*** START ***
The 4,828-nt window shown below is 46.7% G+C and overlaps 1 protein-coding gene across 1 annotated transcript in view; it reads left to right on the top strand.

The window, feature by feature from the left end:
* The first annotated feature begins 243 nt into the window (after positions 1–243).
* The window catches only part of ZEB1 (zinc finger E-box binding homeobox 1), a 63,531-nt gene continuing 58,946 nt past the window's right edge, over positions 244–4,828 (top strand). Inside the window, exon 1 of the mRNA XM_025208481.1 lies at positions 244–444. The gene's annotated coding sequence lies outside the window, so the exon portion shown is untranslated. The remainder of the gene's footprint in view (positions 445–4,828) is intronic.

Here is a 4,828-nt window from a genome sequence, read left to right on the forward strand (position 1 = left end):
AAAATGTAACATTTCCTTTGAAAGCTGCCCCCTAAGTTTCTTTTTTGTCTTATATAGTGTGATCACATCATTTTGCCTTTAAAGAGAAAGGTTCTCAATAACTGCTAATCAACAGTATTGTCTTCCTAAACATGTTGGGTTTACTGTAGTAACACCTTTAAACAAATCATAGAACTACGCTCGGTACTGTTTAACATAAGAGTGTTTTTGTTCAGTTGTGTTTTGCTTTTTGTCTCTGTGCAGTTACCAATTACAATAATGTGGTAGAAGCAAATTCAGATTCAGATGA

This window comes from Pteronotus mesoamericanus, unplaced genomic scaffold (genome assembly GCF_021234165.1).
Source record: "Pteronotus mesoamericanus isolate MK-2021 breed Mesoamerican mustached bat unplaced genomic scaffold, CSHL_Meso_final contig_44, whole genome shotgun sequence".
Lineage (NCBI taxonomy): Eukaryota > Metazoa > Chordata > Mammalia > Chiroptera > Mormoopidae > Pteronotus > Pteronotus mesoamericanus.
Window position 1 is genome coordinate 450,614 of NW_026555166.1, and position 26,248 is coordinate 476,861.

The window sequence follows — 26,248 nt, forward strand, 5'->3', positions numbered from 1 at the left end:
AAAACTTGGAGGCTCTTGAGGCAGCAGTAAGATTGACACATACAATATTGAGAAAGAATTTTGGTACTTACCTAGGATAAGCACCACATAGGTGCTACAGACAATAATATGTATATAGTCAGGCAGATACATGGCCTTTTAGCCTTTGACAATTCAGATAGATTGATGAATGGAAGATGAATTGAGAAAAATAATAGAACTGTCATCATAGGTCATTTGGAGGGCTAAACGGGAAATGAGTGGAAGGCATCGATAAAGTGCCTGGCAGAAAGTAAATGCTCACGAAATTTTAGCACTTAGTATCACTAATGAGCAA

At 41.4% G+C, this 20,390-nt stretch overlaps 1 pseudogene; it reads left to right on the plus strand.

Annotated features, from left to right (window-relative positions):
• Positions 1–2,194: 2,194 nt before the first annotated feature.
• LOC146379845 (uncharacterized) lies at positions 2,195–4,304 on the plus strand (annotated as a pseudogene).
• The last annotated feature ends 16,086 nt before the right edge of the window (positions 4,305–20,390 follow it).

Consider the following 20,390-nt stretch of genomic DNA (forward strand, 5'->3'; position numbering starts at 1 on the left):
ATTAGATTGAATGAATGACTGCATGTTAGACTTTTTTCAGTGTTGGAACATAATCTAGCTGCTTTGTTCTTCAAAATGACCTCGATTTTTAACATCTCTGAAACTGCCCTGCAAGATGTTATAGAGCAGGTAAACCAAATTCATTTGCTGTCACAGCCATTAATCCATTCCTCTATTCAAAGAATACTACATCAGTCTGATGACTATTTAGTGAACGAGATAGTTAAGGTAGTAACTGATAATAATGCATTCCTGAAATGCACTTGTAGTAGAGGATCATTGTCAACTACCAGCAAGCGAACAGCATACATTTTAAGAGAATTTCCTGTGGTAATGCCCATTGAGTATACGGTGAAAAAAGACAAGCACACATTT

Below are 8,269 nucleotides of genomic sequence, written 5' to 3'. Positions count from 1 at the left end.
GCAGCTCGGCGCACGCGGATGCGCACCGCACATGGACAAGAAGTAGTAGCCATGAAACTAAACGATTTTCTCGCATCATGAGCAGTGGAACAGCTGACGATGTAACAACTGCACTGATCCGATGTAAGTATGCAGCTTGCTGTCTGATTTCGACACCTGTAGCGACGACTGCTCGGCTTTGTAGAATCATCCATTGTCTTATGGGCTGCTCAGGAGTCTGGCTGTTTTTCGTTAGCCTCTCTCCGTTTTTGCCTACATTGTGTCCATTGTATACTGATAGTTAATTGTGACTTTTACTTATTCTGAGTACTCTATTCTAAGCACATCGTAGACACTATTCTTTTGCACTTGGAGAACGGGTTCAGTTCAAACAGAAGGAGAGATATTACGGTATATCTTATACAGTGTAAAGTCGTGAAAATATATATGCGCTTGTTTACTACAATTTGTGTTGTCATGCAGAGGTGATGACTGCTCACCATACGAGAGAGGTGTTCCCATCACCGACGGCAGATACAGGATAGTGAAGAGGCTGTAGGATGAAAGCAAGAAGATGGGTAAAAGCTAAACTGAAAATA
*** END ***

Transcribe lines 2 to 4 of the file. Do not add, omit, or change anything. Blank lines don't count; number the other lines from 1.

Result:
The window, feature by feature from the left end:
* The first annotated feature begins 243 nt into the window (after positions 1–243).
* The window catches only part of ZEB1 (zinc finger E-box binding homeobox 1), a 63,531-nt gene continuing 58,946 nt past the window's right edge, over positions 244–4,828 (top strand). Inside the window, exon 1 of the mRNA XM_025208481.1 lies at positions 244–444. The gene's annotated coding sequence lies outside the window, so the exon portion shown is untranslated. The remainder of the gene's footprint in view (positions 445–4,828) is intronic.